Featured photo: Irma Marrero and Hayley Figueroa started Dig. a few years ago during the pandemic. (by Shannon Cox Photography)

Hayley Figueroa almost always has dirt under her fingernails so she spends a lot of time cleaning them.

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As a natural gardener, there’s hardly a day that goes by without her planting something, pulling weeds or at least thinking about gardening. And these days, she’s encouraging others to get their hands dirty, too.

Figueroa is one half of the local start-up Dig. Garden Gift & Subscription Box, a business which started in 2021. She and her business partner, Irma Marrero, connected a few years ago and used to daydream about starting their own gardening venture while sipping coffee and eating baked goods at Savor the Moment bakery.

Both shared a love of planting — Figueroa with vegetables and Marrero with flowers and microgreens.

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“We like to say that we’re like a Reese’s commercial,” Figueroa jokes. “Your peanut butter is in my chocolate. Now, we grow all the things.”

That’s how the idea for Dig. was born.

Cocooned in a medium, compostable box, every month to two months, subscribers get a variety of seeds, a growing medium, plant markers, a tool and an accessory or self-care item. Everything from fruit and vegetables to edible flowers could be contained inside. And because customers plant at different times of the year depending on where they are located, the box works for everyone.

courtesy photo

The idea started in 2018 during the duo’s coffee chats but really blossomed during the pandemic. They had previously entertained the idea of starting their own community garden but soon realized that prices for land were too expensive. Then they thought of flipping the concept.“We couldn’t take people to the garden, but we could bring the garden to them,” Marrero says.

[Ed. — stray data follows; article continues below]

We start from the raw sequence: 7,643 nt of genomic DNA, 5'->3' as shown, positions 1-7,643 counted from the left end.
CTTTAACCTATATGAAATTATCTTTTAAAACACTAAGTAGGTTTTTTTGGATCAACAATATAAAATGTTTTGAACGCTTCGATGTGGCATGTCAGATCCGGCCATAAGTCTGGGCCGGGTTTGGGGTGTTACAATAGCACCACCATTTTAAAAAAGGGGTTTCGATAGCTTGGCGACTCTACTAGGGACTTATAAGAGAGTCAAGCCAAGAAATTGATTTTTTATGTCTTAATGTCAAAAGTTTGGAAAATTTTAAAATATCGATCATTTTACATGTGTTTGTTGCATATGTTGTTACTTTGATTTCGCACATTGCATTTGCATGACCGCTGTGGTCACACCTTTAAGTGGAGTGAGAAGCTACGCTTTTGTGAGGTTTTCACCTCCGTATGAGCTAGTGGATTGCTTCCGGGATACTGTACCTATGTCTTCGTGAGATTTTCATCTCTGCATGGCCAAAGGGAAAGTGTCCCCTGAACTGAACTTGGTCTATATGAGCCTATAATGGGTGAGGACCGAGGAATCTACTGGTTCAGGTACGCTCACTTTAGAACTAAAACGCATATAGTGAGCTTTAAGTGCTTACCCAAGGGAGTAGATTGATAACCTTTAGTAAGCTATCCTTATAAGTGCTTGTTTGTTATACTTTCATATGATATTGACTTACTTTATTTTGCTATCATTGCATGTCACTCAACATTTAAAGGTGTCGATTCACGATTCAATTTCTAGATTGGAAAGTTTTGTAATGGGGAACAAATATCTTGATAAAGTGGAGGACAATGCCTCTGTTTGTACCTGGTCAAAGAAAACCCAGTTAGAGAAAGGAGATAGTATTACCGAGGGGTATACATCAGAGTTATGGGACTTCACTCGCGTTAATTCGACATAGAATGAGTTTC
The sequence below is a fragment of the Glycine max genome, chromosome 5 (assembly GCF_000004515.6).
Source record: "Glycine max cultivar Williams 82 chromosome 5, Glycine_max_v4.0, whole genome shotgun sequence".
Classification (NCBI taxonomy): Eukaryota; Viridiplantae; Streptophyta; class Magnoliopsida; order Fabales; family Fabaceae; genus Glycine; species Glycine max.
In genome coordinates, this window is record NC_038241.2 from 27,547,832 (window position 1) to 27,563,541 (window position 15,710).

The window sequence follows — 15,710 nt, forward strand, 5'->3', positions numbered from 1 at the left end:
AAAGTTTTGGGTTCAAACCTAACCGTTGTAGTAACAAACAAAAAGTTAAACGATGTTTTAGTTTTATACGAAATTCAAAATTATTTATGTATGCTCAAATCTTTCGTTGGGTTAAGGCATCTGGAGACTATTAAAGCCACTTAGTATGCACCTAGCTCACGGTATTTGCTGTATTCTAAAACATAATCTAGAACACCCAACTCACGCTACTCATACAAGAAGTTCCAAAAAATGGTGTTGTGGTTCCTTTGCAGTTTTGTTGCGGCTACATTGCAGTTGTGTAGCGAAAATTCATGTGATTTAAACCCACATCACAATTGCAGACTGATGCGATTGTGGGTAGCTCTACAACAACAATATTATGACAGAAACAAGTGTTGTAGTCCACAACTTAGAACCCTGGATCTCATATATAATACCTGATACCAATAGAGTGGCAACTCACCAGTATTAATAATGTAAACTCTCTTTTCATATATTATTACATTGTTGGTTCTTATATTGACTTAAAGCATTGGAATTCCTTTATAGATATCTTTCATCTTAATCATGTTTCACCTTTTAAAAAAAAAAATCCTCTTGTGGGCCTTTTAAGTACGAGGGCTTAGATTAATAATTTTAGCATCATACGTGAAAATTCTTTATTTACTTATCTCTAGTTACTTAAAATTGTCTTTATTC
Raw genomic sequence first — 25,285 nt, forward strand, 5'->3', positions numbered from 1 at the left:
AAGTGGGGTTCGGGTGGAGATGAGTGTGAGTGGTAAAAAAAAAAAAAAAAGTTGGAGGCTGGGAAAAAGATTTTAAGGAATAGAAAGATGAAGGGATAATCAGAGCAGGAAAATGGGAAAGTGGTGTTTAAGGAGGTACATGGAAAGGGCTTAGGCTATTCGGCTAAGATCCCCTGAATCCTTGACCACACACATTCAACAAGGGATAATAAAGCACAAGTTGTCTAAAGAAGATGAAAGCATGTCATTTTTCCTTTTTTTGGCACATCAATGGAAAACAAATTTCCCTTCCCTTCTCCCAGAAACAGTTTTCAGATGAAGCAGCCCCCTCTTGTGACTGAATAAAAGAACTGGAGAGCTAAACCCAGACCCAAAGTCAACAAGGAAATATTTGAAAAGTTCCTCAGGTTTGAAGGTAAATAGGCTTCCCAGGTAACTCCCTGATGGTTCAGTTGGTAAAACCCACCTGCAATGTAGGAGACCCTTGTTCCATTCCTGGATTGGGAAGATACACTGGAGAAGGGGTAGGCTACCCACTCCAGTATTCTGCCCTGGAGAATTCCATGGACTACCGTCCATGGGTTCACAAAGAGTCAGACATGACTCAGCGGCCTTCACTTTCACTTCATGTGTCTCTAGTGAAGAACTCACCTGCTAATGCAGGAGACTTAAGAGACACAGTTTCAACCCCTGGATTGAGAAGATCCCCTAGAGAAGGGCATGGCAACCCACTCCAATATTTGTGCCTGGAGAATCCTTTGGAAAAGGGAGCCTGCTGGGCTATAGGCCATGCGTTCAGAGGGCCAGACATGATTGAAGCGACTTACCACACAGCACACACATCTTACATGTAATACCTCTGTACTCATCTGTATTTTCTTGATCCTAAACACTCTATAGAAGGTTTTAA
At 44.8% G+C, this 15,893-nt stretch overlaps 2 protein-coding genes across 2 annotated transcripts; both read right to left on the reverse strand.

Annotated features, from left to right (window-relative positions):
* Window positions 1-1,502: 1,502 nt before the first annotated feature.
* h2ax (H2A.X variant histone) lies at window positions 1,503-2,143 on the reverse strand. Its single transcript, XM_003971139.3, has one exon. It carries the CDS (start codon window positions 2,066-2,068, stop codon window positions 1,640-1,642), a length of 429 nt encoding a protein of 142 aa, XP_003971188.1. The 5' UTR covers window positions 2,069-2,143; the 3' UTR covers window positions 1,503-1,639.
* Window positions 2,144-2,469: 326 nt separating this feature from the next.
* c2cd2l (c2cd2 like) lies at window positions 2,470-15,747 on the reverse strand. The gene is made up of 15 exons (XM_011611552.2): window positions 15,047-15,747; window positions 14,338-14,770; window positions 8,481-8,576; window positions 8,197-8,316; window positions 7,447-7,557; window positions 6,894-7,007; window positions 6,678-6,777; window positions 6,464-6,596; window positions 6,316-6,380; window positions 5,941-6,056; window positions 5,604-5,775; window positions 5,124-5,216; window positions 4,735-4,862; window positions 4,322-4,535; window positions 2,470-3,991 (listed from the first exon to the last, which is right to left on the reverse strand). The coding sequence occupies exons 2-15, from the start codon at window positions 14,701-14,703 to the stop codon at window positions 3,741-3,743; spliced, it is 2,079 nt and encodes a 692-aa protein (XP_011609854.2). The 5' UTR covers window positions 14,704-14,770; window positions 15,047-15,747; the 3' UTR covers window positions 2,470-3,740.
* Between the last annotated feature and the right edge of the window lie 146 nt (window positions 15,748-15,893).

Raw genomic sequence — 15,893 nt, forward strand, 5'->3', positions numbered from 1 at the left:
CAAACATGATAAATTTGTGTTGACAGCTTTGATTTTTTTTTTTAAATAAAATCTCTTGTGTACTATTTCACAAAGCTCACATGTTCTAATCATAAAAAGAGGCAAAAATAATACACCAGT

Plus, with a subscription box, they could reach people beyond just Greensboro. Now, the business is shipping to 24 states and counting. Many of their customers are located along the coasts, especially in New York, where both Figueroa and Marrero were raised. Their common upbringing doesn’t stop there. Both the co-founders’ families are originally from the Caribbean, something that Figueroa says informs the way they think about their business.

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“In the islands, it’s not really even gardening; it’s just life,” she says. “You go outside and there’s a mango tree; it’s just natural. I was born here, but my parents held on to a lot of that. Growing up, my father turned most of our property into a garden. That bonding was very important to me and it jump-started my curiosity not just about plants but science.”

That act of bonding through growing is something that the Dig box aims to foster for other families, too.